The right to free movement is the one privilege that EU citizens value the most in the Union, but one that has also created much political controversy in recent years, as the debates preceding the 2016 Brexit referendum aptly illustrate. This book examines how European politicians have justified and criticized free movement from the commencement of the first Commission of the EU-25 in November 2004 to the Brexit referendum in June 2016. The analysis takes into account the discourses of Heads of State, Governments and Ministers of the Interior (or Home Secretaries) of six major European states: the UK, Germany, France, Italy, Spain and Romania. In addition to these national leaders, the speeches of European Commissioners responsible for free movement matters are also considered.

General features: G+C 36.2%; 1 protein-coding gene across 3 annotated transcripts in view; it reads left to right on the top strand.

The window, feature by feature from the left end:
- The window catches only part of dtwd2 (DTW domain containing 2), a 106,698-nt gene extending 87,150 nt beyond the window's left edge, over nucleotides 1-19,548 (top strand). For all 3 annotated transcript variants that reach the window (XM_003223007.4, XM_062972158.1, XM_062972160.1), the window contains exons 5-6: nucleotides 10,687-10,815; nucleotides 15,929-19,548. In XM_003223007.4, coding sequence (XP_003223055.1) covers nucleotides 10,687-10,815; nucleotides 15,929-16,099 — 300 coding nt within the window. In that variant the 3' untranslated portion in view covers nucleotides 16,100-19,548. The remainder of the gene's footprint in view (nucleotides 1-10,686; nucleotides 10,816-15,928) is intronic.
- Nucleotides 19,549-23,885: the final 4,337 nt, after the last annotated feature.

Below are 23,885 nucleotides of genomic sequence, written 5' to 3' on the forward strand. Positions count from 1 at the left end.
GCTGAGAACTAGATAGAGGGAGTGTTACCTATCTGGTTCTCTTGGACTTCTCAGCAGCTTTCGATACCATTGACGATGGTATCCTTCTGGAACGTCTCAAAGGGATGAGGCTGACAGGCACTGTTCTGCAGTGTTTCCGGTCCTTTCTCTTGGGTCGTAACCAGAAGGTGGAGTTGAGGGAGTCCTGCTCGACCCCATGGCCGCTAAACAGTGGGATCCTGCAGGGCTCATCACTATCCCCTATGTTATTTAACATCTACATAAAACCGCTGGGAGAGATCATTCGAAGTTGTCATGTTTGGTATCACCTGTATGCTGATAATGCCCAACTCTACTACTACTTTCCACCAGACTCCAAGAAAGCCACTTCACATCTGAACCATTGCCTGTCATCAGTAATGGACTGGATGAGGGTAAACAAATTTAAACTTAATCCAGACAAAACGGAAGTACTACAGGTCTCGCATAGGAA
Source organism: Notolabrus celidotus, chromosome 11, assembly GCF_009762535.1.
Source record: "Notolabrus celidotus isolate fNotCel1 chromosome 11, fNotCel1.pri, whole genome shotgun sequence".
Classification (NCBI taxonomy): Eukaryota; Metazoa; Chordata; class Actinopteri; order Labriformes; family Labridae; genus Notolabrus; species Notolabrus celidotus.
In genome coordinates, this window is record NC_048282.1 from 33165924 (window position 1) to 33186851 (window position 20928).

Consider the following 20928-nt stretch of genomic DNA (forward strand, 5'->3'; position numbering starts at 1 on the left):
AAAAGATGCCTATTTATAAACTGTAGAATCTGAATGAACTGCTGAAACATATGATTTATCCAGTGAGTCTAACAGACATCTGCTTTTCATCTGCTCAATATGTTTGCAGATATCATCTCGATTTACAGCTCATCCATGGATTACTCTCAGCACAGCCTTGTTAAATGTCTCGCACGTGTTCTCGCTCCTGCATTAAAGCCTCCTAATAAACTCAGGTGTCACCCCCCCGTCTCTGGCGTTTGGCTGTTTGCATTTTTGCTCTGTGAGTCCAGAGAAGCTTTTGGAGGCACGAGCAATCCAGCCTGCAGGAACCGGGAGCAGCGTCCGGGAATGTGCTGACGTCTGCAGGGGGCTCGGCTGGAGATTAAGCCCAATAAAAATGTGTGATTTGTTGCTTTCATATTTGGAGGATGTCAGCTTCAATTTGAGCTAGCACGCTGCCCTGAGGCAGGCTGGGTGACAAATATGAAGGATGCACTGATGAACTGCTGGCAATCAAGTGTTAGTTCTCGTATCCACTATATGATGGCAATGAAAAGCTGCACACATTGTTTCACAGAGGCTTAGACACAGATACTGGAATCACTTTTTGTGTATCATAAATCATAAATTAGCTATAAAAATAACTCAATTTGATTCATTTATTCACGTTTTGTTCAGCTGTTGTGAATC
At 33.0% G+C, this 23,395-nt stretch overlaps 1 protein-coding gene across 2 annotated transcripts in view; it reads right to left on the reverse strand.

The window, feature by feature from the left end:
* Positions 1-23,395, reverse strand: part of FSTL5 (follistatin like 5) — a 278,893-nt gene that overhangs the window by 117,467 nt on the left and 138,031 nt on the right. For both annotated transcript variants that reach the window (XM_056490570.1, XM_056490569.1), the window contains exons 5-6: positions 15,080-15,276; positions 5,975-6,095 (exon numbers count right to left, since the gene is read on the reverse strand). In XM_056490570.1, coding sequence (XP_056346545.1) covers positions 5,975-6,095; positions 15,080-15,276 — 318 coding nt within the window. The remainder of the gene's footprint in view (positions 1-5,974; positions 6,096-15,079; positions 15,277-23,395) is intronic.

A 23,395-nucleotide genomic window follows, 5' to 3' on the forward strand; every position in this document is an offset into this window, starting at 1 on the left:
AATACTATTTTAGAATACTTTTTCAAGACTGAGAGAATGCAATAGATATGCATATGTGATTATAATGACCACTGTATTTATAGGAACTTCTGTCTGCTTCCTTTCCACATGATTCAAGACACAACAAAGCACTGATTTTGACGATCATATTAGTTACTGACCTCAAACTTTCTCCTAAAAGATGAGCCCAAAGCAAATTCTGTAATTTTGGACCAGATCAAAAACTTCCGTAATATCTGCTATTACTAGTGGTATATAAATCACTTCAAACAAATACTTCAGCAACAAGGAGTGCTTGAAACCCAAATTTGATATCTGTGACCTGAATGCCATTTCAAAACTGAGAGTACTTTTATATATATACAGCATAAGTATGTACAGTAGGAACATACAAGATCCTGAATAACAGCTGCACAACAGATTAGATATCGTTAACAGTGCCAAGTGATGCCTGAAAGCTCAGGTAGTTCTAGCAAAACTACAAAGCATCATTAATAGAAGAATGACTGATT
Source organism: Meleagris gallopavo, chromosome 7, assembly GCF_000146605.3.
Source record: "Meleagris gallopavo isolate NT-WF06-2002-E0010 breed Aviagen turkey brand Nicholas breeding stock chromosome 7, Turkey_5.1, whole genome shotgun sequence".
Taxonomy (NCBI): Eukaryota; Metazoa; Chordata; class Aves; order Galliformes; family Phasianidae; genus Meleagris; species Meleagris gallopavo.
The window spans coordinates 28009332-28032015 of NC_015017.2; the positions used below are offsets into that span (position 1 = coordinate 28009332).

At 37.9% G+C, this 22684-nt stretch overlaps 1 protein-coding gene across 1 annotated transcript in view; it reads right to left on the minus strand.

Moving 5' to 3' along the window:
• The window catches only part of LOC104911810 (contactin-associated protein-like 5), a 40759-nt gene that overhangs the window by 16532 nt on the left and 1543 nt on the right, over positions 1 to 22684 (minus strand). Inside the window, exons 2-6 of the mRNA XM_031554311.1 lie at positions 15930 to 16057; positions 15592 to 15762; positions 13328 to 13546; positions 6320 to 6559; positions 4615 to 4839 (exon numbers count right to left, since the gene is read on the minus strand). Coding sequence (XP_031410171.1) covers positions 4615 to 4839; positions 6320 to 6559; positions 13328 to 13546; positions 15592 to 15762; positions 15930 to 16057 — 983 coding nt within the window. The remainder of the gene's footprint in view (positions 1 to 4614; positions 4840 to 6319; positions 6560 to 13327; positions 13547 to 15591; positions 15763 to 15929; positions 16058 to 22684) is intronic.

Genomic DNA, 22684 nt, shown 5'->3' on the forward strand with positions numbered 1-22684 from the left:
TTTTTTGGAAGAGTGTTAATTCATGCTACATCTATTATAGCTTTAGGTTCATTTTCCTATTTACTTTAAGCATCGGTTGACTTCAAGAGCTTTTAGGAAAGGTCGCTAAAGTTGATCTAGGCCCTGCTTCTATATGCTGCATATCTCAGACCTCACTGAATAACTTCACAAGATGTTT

The book introduces a new conceptual framework for analysing practical reasoning in political discourses and applies it in the analysis of national free movement debates contextualised in respective migration histories. In addition to results related to political discourses, the study unearths wider problems related to free movement, including the diversified and variegated approaches towards different groups of movers as well as the exclusive attitudes apparent in both discourses and policies.
The History and Politics of Free Movement within the European Union is of interest to anyone studying national and European politics and ideologies, contemporary history, migration policies and political argumentation.